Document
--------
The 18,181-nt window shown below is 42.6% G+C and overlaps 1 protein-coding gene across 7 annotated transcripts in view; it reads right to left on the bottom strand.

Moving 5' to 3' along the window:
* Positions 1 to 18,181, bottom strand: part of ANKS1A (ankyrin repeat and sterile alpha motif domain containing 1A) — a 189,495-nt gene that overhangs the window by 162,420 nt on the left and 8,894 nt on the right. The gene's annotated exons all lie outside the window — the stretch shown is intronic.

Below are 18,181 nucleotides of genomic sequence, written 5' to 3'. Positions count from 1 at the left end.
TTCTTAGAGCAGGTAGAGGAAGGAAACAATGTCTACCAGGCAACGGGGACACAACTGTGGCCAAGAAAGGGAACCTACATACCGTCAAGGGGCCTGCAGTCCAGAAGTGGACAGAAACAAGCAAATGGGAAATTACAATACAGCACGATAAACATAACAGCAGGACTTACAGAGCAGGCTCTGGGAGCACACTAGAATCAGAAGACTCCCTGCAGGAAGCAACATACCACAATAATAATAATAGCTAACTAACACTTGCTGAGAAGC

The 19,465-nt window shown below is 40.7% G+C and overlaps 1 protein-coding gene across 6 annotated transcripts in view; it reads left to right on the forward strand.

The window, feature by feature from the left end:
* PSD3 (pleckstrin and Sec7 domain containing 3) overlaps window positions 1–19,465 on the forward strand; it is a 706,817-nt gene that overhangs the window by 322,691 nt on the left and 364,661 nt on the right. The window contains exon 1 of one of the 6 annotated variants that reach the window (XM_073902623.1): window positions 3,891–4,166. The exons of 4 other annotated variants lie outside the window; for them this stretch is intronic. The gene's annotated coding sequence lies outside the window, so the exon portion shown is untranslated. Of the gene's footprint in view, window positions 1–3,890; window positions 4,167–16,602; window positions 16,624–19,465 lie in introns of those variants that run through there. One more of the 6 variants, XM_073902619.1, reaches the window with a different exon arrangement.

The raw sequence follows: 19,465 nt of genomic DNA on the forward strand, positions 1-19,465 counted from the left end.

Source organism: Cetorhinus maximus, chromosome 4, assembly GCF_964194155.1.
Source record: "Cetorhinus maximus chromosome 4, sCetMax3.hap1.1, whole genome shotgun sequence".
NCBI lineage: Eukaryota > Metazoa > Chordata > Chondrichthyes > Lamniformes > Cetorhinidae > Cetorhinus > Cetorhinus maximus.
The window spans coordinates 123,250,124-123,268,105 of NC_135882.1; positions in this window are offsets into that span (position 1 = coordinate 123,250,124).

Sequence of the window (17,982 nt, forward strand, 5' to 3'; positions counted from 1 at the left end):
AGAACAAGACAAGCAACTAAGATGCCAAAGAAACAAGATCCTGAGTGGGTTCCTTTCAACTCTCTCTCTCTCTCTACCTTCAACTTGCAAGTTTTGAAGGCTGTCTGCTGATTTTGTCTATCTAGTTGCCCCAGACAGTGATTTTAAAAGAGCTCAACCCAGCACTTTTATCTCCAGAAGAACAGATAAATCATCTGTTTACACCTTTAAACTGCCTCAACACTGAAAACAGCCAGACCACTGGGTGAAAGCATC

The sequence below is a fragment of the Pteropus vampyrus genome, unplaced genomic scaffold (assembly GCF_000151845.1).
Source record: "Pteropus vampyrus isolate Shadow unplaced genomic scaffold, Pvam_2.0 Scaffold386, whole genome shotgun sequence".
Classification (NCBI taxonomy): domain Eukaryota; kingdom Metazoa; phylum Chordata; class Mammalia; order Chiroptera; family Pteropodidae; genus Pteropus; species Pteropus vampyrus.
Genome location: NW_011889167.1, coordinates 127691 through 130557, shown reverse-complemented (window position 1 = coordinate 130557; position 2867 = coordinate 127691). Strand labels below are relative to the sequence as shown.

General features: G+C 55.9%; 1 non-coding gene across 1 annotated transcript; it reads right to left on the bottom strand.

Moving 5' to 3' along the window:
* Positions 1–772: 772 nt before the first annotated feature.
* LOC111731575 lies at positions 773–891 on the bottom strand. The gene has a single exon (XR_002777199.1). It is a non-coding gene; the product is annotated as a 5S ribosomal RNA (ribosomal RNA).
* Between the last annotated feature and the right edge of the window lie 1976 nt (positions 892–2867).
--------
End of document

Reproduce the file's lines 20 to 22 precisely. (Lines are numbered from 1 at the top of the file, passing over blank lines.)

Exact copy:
General features: G+C 55.9%; 1 non-coding gene across 1 annotated transcript; it reads right to left on the bottom strand.

Moving 5' to 3' along the window:
* Positions 1–772: 772 nt before the first annotated feature.